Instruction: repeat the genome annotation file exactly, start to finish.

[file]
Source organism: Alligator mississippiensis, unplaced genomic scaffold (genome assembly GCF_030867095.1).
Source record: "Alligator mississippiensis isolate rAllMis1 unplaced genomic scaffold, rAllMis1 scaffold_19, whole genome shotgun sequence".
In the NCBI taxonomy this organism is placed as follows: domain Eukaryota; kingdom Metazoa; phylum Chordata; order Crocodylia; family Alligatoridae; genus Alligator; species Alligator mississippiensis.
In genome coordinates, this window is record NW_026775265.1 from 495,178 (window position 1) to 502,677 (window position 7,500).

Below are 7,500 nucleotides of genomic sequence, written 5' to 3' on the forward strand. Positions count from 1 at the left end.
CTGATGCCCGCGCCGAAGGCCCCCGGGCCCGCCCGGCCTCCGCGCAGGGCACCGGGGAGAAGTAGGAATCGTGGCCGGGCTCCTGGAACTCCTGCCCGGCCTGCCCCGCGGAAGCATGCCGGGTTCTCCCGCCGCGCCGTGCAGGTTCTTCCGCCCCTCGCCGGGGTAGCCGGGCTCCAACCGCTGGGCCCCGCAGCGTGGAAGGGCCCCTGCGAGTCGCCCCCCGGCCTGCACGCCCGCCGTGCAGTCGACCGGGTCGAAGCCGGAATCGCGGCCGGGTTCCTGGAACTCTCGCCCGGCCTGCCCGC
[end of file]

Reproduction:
Source organism: Alligator mississippiensis, unplaced genomic scaffold (genome assembly GCF_030867095.1).
Source record: "Alligator mississippiensis isolate rAllMis1 unplaced genomic scaffold, rAllMis1 scaffold_19, whole genome shotgun sequence".
In the NCBI taxonomy this organism is placed as follows: domain Eukaryota; kingdom Metazoa; phylum Chordata; order Crocodylia; family Alligatoridae; genus Alligator; species Alligator mississippiensis.
In genome coordinates, this window is record NW_026775265.1 from 495,178 (window position 1) to 502,677 (window position 7,500).

Below are 7,500 nucleotides of genomic sequence, written 5' to 3' on the forward strand. Positions count from 1 at the left end.
CTGATGCCCGCGCCGAAGGCCCCCGGGCCCGCCCGGCCTCCGCGCAGGGCACCGGGGAGAAGTAGGAATCGTGGCCGGGCTCCTGGAACTCCTGCCCGGCCTGCCCCGCGGAAGCATGCCGGGTTCTCCCGCCGCGCCGTGCAGGTTCTTCCGCCCCTCGCCGGGGTAGCCGGGCTCCAACCGCTGGGCCCCGCAGCGTGGAAGGGCCCCTGCGAGTCGCCCCCCGGCCTGCACGCCCGCCGTGCAGTCGACCGGGTCGAAGCCGGAATCGCGGCCGGGTTCCTGGAACTCTCGCCCGGCCTGCCCGC